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Five real-world AI and machine learning trends that will impact in 2021

Experts predict artificial intelligence (AI) and machine learning will usher in a golden age in 2021, which will solve some difficult business problems.

Machine learning trains computers to learn from data with minimal human intervention. Science is not new, but recent developments have given it fresh impetus, Jin-Wan Jung, Senior Director and Leader, Advanced Analytics Lab at SAS. "The development of technology has really helped us," Jung said. "Due to the increase of data and computational power it is possible to make real-time decisions that support self-driving cars or robotic automation."

Jung stated that the COVID-19 crisis also carried forward this practice. "We're using machine learning for things like predicting the spread of disease or the need for personal protective equipment," he said. Lifestyle changes mean AI is being used more often at home, such as when Netflix makes recommendations on the next show, noted Jung. Also, companies are turning to AI to improve their agility to deal with market disruptions.

Rust observations are supported by the latest IDC forecasts. It is estimated that global AI spending will double to $ 110 billion over the next four years. How will AI and machine learning impact in 2021? The top five trends have been identified by Jung and his team of elite data scientists at the SAS Advanced Analytics Lab:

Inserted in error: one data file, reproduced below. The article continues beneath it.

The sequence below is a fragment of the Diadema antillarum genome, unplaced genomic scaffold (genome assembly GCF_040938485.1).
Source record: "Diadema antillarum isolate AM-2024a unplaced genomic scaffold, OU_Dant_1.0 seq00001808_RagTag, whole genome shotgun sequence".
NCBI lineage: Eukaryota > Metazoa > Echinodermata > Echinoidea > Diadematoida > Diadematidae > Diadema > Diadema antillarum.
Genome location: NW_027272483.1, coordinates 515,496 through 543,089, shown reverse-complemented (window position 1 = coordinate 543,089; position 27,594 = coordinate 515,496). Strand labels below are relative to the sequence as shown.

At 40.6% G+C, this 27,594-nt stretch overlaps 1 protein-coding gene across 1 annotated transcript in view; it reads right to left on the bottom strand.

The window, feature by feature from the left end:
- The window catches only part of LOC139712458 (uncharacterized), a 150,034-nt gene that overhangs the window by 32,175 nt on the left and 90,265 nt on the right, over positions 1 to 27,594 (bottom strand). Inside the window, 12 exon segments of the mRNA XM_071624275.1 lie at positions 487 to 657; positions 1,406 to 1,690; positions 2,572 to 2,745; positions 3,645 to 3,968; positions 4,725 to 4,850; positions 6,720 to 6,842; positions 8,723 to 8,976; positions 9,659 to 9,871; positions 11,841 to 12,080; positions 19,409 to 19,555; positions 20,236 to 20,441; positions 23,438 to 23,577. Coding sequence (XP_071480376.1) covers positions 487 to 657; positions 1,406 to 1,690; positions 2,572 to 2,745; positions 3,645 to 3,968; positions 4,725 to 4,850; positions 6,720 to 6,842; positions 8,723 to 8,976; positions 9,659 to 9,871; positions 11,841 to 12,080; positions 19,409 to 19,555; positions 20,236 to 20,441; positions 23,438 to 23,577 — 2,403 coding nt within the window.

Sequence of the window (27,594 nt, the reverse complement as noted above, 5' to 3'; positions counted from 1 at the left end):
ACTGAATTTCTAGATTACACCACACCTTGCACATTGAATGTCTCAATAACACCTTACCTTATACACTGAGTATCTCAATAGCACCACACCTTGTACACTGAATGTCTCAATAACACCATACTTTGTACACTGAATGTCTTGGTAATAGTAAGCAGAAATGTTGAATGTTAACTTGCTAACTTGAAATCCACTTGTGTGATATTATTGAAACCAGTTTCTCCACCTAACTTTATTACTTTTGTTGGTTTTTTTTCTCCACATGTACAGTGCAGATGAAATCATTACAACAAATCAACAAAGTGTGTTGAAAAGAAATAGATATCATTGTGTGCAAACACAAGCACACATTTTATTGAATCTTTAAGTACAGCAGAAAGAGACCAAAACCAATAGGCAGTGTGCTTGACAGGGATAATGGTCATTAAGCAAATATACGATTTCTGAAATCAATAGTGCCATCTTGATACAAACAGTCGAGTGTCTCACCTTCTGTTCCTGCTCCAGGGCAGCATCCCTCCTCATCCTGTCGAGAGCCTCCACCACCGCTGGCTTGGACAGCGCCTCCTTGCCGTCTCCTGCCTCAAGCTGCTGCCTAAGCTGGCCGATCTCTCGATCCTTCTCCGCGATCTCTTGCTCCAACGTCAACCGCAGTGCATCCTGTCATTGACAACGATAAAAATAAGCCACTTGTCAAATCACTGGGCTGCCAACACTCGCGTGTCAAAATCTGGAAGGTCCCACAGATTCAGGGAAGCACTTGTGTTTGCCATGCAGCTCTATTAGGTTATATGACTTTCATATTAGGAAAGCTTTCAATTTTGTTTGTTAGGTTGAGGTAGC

Machine learning and Internet of things (IoT) combine to transform industries
The Canadian Armed Forces rely on Lockheed Martin's C-130 Hercules aircraft for search and rescue missions. The maintenance of these aircraft has been replaced by the marriage of machine learning and IoT. Six hundred sensors located throughout the aircraft produce 72,000 rows per flight hour, including fault codes on failed parts. By implementing machine learning, the system develops real-time best practices for aircraft maintenance.

"We are cutting edge intelligence, which is fast and smart and is the key to profit," Jung said. In fact, the combination is so powerful that Gartner predicts that by 2022, more than 80% of enterprise IoT projects will incorporate AI in some form, from just 10 percent today.

Computer vision becomes mainstream
Computer vision trains computers to interpret and understand the visual world. Using an in-depth learning model, machines can correctly identify objects in videos or images in documents, and react to what they see.

The practice already has a major impact on industries such as transportation, healthcare, banking and manufacturing. For example, a camera in a self-driving car can identify objects in front of the car, such as a stop signal, a traffic signal, or a pedestrian, and react accordingly, Jung said. Computer vision has also been used to analyze scans to determine whether the tumor is cancerous or benign to avoid the need for biopsy. In banking, computer vision can be used to view counterfeit bills or for processing document images, which increasingly rob cumbersome manual processes. In manufacturing, it can improve defect detection rates by up to 90 percent. And it is also helping to save lives; This allows cameras to monitor and analyze power lines for early detection of wildfires.